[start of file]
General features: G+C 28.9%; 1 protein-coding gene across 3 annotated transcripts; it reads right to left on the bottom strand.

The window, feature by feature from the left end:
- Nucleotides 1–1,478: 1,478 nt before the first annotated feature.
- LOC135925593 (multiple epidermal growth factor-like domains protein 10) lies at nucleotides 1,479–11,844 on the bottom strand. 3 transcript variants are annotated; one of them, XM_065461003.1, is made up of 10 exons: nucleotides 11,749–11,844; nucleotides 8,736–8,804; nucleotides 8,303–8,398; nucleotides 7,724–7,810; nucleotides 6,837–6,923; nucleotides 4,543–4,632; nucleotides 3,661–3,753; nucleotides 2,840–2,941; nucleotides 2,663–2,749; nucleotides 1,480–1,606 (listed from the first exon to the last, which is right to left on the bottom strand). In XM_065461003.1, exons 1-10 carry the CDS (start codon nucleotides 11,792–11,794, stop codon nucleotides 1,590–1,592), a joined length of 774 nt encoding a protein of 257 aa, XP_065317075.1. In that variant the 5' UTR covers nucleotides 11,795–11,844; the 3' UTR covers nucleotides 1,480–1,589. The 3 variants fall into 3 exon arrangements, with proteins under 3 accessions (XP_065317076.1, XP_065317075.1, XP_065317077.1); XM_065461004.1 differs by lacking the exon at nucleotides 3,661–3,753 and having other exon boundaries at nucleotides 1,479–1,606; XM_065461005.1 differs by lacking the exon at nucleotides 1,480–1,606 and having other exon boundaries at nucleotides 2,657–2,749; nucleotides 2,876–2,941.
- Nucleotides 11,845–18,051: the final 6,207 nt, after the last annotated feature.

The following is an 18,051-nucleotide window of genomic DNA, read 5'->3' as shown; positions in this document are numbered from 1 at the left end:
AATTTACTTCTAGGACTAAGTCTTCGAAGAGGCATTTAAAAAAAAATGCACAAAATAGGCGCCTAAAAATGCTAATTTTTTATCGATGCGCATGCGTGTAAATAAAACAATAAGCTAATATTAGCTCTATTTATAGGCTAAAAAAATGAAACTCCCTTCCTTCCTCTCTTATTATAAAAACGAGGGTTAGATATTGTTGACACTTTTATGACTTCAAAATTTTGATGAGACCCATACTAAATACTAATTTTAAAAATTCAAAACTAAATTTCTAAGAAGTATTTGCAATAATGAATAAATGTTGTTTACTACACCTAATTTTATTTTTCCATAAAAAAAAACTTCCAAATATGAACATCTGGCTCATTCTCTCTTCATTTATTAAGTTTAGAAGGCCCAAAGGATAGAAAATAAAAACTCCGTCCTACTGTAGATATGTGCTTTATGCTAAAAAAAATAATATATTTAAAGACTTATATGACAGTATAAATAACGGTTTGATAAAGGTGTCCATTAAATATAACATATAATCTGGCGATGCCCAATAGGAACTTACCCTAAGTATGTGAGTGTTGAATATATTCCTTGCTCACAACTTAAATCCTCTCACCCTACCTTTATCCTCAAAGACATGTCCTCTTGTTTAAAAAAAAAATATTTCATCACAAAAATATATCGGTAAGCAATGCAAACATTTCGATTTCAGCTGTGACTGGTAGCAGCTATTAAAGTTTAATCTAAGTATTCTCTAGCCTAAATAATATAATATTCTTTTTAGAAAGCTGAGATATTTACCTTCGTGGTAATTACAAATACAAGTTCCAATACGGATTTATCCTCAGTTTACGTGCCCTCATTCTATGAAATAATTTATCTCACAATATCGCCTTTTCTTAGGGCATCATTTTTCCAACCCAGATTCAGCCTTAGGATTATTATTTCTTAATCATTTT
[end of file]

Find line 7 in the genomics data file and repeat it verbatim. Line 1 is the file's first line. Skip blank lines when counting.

AATTTACTTCTAGGACTAAGTCTTCGAAGAGGCATTTAAAAAAAAATGCACAAAATAGGCGCCTAAAAATGCTAATTTTTTATCGATGCGCATGCGTGTAAATAAAACAATAAGCTAATATTAGCTCTATTTATAGGCTAAAAAAATGAAACTCCCTTCCTTCCTCTCTTATTATAAAAACGAGGGTTAGATATTGTTGACACTTTTATGACTTCAAAATTTTGATGAGACCCATACTAAATACTAATTTTAAAAATTCAAAACTAAATTTCTAAGAAGTATTTGCAATAATGAATAAATGTTGTTTACTACACCTAATTTTATTTTTCCATAAAAAAAAACTTCCAAATATGAACATCTGGCTCATTCTCTCTTCATTTATTAAGTTTAGAAGGCCCAAAGGATAGAAAATAAAAACTCCGTCCTACTGTAGATATGTGCTTTATGCTAAAAAAAATAATATATTTAAAGACTTATATGACAGTATAAATAACGGTTTGATAAAGGTGTCCATTAAATATAACATATAATCTGGCGATGCCCAATAGGAACTTACCCTAAGTATGTGAGTGTTGAATATATTCCTTGCTCACAACTTAAATCCTCTCACCCTACCTTTATCCTCAAAGACATGTCCTCTTGTTTAAAAAAAAAATATTTCATCACAAAAATATATCGGTAAGCAATGCAAACATTTCGATTTCAGCTGTGACTGGTAGCAGCTATTAAAGTTTAATCTAAGTATTCTCTAGCCTAAATAATATAATATTCTTTTTAGAAAGCTGAGATATTTACCTTCGTGGTAATTACAAATACAAGTTCCAATACGGATTTATCCTCAGTTTACGTGCCCTCATTCTATGAAATAATTTATCTCACAATATCGCCTTTTCTTAGGGCATCATTTTTCCAACCCAGATTCAGCCTTAGGATTATTATTTCTTAATCATTTT